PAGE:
What feels like the big gamble now?
Every time you do a film that doesn’t have a part two behind it or wasn’t a sequel. After Iron Man, and certainly after Captain America and Thor, and certainly after The Avengers, Marvel Studios could have made, theoretically, a nice game plan only making sequels to those movies. A lot of studios would love to have four franchises that they can keep doing sequels to. We specifically didn’t want to do that, because we wanted to keep bringing new characters to the forefront, because there’s an embarrassment of riches in the comic books.
Which of those new films felt like risks, felt uncertain?
You look at Guardians of the Galaxy, Doctor Strange, Ant-Man … You look at Black Panther or Captain Marvel, that we have just started filming. One could consider those risks, whenever you’re doing something new and it’s not proven. Doing a third version of Spider-Man. Those are all things that have a certain amount of risk associated with them, but early on we decided we didn’t want to be just the Iron Man studio or just the Avengers studio. We want to be the Marvel Studio.
Years back, you listed all of those new movies as possible projects you wanted to make. Now most of them have happened. So, what’s on your wish list now?
Well, there are lots. There are lots. It’s a testament to the 8,000-plus characters in Marvel Comics. We still haven’t made or developed every character we saw when we flipped through a comic and went, “This would be cool. This would be a good story.”
Such as …?
We’re not ready to talk about what those are, but like the ones we’ve made in the first three phases, they’re ones that are either just great concepts for a film, great characters with great supporting characters, like Panther. New locations and lands that have cultural significance all their own, and continuing to tell stories that represent the world as it is, that represent people who perhaps haven’t seen themselves portrayed in this light in the past. We want to continue to do that.
You have Brie Larson as Captain Marvel, the first female title character in a Marvel Studios film, with Anna Boden and Ryan Fleck co-directing. Obviously, Ryan Coogler directing Black Panther was a landmark for representation. Will you get more women and people of color behind the camera as well as in front of the camera?
Yes. I think we’re seeing it shift from a very purposeful initiative to just a fact of life, to just a way of doing business. Then there are people we hired that we’re not ready to announce in all different capacities, particularly behind the camera. As Panther has so loudly declared, [representation] can only help you, can only help you tell unique stories, can only help you do things in a new, and unique, and fresh, and exciting way. If you do that, audiences will notice it, and appreciate it, and support it.
I wanted to ask you a little more about Captain Marvel. It’s set in the 1990s. How does shifting that timeline back open up new storytelling for the MCU?
We wanted to explore a period before Samuel L. Jackson’s Nick Fury had any idea about any of the other heroes and crazy stuff going on in the world. You know, we first met Nick when he told Tony, “You’re part of a big universe. You just don’t know yet.” Well, we want to go back to a time when he didn’t know it yet, and really showcase and announce that Carol Danvers was that first hero that Nick came across. That meant she could be the singular hero, but place it within timing of the MCU. It also got us talking about different genres, exploring this notion of sort of the ‘90s action film. We hadn’t necessarily done anything like that before either, so there are definitely homages to our favorite ‘90s action films within Captain Marvel.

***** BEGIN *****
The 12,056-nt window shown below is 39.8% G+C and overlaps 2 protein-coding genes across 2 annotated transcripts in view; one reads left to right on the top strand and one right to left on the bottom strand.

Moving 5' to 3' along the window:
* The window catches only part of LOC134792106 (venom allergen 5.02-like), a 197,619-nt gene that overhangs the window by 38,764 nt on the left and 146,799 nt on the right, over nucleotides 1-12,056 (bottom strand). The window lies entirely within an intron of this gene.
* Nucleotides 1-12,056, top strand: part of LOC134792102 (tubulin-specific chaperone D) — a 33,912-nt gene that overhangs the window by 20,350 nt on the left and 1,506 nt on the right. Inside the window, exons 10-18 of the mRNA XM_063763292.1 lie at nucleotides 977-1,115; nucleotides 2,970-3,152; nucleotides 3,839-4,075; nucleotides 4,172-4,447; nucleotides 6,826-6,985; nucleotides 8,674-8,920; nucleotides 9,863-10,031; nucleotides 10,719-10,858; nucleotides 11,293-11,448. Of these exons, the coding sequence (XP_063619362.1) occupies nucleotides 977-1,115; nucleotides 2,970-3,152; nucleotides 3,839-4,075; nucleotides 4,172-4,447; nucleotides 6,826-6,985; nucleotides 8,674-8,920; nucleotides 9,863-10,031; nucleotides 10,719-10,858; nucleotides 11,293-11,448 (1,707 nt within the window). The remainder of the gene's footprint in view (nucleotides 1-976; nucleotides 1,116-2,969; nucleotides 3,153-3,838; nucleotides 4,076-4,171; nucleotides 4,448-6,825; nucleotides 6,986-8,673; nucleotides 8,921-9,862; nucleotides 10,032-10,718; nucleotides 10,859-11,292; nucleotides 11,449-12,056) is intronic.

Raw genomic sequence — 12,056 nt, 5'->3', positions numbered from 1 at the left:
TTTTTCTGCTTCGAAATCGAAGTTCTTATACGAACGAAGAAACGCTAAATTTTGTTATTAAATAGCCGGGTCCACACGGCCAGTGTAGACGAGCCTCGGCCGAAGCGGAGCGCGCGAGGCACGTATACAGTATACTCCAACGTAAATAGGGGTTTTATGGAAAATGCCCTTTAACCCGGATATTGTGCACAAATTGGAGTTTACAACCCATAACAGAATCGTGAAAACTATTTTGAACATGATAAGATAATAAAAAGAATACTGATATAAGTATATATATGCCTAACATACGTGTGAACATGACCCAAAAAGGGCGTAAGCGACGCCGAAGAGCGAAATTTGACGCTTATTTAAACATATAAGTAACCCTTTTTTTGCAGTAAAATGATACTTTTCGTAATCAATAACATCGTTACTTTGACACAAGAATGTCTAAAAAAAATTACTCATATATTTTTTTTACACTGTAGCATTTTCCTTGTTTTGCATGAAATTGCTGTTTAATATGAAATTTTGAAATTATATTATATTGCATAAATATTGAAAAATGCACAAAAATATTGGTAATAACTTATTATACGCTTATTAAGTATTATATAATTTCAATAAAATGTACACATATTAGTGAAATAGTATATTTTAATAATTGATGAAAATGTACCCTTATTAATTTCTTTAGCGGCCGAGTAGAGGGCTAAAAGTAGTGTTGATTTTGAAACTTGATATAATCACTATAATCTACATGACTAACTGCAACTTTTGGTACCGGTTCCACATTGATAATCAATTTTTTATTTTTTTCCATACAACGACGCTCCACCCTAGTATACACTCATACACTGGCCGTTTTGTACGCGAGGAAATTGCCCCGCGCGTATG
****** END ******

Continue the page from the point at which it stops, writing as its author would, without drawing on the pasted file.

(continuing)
What defines a ‘90s action film? Like, what would be a few of the inspirations?
Well, not necessarily talking about any particulars of the story, but the action elements Terminator 2. That’s about as iconic as you get, looking at kind of those cool street level fights, street level car chases, and fun stuff like that. That being said, much of the movie takes place in outer space, as you might think a Captain Marvel movie would. Like all of our genre inspirations, there are bits and pieces here and there.
You opened Black Panther with a prologue set in 1992. I wondered if we might expect more hero stories to be set in that time period going forward?
I would say no. I mean, in terms of Captain Marvel and a young T’Chaka in ’92, no. That’s not where we’re headed. But we would talk about the ancestral plane sequence [in Black Panther] where, towards the end of the movie, T’Challa takes the herb again and encounters his father, where he’s like, “Hey, man. We’ve kind of screwed up, and I want to change it.” There’s that moment where all of the ancestors come behind T’Chaka. We would joke and go, “I want to see … what’s their story? What’s that story? Who was Bashenga, the first king of Wakanda? Who’s that third to the left, behind T’Chaka? What was their story in Wakanda in 1938? That would be cool.” It all starts as conversations like that. The more audiences want to see these stories, the more opportunities we have to explore different places and time.